An extract from the introduction of Genre, Authorship and Contemporary Women Filmmakers
By Katarzyna Paszkiewicz
I don’t think I’ve read the words women and film and feminism
in the same sentence as much in the last few months
since Thelma and Louise rocked the culture nearly two decades ago.
Kathryn Bigelow’s success at the 2010 Academy Awards, when she became the first woman to receive an Oscar for Best Director for The Hurt Locker (2008), has renewed scholarly and critical interest in women’s filmmaking and the position of female directors within Hollywood, as illustrated by The New York Times film critic Manohla Dargis’s comment above. The debates surrounding Bigelow’s historical win, as Dargis suggests, can be compared to those that emerged from the critical reception of Thelma and Louise (Ridley Scott, 1991), a generic amalgam of the Western, the buddy film and the road movie – three genres traditionally codified as male – and which significantly features two female leads. At the time of its release, Scott’s film sparked considerable debate regarding its political value for feminism, often being read as a radical revision of Hollywood’s conventional representation of woman’s place in the domestic sphere (Tasker 1993: 134–9).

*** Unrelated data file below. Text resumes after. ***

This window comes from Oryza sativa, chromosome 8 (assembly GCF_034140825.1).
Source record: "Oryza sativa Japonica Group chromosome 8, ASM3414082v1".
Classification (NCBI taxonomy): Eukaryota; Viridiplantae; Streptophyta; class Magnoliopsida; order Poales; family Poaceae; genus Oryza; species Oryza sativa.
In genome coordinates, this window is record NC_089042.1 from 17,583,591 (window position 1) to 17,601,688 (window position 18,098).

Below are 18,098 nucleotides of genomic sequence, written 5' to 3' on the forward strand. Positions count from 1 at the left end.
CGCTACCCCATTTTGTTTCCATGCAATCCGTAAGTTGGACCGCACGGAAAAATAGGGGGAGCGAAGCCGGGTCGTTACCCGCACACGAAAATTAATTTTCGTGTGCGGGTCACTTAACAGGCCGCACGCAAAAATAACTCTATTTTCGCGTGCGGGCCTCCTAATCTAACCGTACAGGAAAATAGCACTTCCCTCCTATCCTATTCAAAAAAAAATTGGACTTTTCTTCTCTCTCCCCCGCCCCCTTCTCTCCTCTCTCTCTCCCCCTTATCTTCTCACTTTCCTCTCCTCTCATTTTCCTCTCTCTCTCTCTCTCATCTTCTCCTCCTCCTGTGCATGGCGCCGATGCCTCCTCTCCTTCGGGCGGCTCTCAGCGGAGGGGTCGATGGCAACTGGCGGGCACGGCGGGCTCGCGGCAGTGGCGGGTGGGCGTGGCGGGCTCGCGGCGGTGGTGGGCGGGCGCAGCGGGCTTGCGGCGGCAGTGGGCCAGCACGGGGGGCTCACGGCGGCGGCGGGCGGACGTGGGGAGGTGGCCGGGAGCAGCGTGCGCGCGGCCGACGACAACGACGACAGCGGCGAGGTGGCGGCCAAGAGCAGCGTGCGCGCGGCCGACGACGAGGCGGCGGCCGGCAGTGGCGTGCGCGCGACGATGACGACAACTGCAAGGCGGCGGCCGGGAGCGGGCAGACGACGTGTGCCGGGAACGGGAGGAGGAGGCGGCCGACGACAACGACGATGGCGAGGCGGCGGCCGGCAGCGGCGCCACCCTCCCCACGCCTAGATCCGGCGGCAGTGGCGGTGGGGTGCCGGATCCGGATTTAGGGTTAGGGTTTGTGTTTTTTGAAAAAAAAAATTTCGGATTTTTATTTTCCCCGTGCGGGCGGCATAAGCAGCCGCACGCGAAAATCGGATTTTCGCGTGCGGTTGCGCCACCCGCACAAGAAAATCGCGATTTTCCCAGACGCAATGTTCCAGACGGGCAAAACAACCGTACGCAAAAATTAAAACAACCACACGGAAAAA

In spite of Dargis’s enthusiastic response, The Hurt Locker, a war film about an Explosive Ordnance Disposal (EOD) team deployed in Baghdad, centred on the representation of US soldiers (of which all are male in the film), has not generated similar consensus on its significance in relation to feminist politics. While many commentators in the mainstream press celebrated the filmmaker’s triumph as a female director working in a predominantly male industry – in the vein of Barbra Streisand, who famously announced that ‘the time has come’, after declaring Bigelow the winner of the Best Director category during the awards ceremony – the event also provoked a fair number of hostile responses, which emanated in part, and perhaps perplexingly, from feminist circles. In a frequently quoted salon.com review of The Hurt Locker provocatively entitled ‘Kathryn Bigelow: Feminist Pioneer or Tough Guy in Drag?’, Martha Nochimson (2010) famously accuses Bigelow of ‘masquerad[ing] as a hyper-macho bad boy’ to earn the respect of the cinematic industry, dubbing her not the ‘Queen of Directors’, as Quentin Tarantino referred to Bigelow when she received the Directors Guild of America Award, but the ‘Transvestite of Directors’. Clearly frustrated by the institutional sexism in Hollywood, Nochimson regrets the cultural marginalisation of the chick flick, observing that the industry is ‘so hobbled by gender-specific tunnel vision that it has trouble admiring anything but filmmaking soaked in a reduced notion of masculinity’.